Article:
Sports Spectrum Weekly

Wheaton College's Aston Francis sets scoring record, thanks God after winning Jostens Trophy

Wheaton College senior Aston Francis was already the frontrunner for the Jostens Trophy heading into the NCAA Division III Elite Eight last weekend. Putting up a tournament-record 62 points against Marietta College and leading his team to the Final Four was just icing on the cake.

On Tuesday it became official: Francis is this year’s Jostens Trophy winner, an award given to “outstanding student-athletes in Division III basketball for excellence in the classroom, on the court, and in their respective communities.”

Francis’s performance against Marietta was a D-III tournament record, and his third consecutive game scoring more than 40 points. He leads all NCAA D-III players in scoring with 33.9 points per game, 5.42 3-point field goals made per game, and 218 made free throws. Francis has already set the D-III record for points in a season (1,052) and is second all-time in 3-pointers made in a season (168). His 383 career threes stand as seventh-best in history.

“I am incredibly honored to receive the Jostens Award,” Francis said in a Twitter post. “I have to give God all the glory! I am so thankful for the blessings he has given me…”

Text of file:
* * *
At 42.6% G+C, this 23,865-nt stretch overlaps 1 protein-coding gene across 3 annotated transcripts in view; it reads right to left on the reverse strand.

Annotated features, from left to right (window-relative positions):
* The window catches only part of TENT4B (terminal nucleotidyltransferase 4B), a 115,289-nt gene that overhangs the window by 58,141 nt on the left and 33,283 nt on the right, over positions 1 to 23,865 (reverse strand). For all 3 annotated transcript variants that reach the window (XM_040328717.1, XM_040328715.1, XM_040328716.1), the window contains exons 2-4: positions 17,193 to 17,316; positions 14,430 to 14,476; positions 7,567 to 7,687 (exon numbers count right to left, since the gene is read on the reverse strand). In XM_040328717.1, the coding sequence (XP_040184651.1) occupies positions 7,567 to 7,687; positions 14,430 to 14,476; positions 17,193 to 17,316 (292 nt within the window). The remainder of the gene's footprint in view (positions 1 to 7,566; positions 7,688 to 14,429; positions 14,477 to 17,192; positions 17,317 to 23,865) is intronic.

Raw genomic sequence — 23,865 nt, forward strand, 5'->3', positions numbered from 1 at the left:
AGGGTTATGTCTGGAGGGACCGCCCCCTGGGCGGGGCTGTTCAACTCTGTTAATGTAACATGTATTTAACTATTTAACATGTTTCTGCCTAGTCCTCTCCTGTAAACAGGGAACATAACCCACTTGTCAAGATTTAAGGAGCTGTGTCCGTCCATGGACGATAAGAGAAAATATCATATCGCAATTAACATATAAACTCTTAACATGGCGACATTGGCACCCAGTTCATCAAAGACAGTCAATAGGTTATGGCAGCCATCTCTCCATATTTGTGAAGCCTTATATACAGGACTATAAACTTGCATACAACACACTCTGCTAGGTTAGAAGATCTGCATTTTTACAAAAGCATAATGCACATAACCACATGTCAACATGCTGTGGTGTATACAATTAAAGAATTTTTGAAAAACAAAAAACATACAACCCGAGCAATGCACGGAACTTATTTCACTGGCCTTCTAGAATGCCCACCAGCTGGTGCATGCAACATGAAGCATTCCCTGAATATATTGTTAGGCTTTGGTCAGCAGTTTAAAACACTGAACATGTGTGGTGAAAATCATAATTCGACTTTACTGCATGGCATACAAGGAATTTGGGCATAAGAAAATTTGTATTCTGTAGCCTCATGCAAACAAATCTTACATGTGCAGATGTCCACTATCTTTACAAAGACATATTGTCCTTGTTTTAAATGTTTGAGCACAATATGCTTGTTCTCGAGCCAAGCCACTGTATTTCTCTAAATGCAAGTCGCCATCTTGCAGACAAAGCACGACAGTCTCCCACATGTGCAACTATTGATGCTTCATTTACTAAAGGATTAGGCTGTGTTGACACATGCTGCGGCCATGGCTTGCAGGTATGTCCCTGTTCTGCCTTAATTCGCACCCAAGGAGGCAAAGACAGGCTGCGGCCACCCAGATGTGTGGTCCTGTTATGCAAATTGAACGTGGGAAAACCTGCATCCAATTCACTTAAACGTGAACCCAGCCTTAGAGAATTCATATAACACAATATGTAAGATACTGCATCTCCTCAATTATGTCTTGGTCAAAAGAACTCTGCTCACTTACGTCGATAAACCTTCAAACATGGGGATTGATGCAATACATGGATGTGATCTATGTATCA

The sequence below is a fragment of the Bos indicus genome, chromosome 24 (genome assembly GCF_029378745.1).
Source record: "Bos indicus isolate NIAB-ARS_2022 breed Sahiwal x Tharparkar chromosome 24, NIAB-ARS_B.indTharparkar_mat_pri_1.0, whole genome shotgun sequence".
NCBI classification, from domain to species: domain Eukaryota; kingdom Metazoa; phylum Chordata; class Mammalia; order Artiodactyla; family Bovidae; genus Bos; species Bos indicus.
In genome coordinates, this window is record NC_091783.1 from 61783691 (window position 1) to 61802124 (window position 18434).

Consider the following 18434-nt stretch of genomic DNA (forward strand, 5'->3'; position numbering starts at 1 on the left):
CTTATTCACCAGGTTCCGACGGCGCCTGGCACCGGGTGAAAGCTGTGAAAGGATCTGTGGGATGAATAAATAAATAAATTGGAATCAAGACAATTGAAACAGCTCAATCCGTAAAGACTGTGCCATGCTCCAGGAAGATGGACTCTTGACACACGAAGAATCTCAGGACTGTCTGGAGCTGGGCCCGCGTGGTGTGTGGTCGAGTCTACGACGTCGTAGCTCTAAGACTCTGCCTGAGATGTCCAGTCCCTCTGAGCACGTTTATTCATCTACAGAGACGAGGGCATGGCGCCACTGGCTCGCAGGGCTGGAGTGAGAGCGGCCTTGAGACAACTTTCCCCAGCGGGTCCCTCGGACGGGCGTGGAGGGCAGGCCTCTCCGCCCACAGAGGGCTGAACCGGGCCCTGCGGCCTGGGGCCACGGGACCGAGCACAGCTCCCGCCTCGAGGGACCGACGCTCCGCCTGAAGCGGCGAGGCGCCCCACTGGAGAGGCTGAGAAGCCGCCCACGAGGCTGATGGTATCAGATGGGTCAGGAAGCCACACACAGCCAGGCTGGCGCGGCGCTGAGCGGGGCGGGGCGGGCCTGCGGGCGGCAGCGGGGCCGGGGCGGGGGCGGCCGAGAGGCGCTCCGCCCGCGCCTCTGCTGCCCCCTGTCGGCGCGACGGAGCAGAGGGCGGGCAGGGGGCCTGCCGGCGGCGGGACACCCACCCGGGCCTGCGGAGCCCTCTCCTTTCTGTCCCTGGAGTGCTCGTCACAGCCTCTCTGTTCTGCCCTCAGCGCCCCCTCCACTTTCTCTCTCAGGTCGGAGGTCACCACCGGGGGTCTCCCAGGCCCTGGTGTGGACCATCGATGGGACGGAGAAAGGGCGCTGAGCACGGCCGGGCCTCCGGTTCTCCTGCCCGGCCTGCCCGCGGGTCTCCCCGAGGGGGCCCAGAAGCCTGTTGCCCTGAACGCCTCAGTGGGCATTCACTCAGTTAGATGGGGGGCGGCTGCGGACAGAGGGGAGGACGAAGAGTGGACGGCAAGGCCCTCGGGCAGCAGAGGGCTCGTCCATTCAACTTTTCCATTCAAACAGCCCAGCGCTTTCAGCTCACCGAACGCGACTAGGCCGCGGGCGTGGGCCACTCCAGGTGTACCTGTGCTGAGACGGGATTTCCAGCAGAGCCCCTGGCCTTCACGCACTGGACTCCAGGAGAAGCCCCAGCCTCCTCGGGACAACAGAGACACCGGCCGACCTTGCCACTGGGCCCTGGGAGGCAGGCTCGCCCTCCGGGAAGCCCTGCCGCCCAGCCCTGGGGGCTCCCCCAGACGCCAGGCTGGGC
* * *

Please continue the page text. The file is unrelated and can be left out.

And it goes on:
Francis has come a long way since his freshman year at Tyler Junior College, where he averaged 4.5 points a game. He spent the following summer watching videos of Steph Curry and Larry Bird, refining his shooting form, and spending hours in the weight room and playing pickup games, refining new techniques.

“I think I got a lot better, trying to play against guys that were bigger, stronger, faster than I was,” Francis told D3Hoops.com. “I had to get used to making those moves quickly and in a game-like situation.”

Francis’s drive to improve has been contagious, inspiring his teammates to hit the weight room as well, practice harder, and bring Wheaton basketball back to the NCAA Tournament for the first time since 2014. Their impending Final Four appearance on Friday against UW-Oshkosh is the first in school history.

“He’s the hardest-working player I’ve ever coached and it’s not particularly close,” Wheaton coach Mike Schauer said, adding, “That is the part that I think people miss, is the caliber of young men on our team who are willing to sacrifice some of their own numbers to help him because he’s uniquely gifted and can help us. They’re constantly trying to find him, screen for him. They know.”

Francis has committed himself to off-the-court excellence as well, and is very active in his communities. According to Wheaton College president Dr. Philip Ryken, “In addition to his athletic accomplishments, Mr. Francis has a long record of working in disaster recovery in Texas, New Orleans and Arkansas. Both on and off the court, Aston Francis is a strong and consistent student-athlete with outstanding potential for future leadership.”

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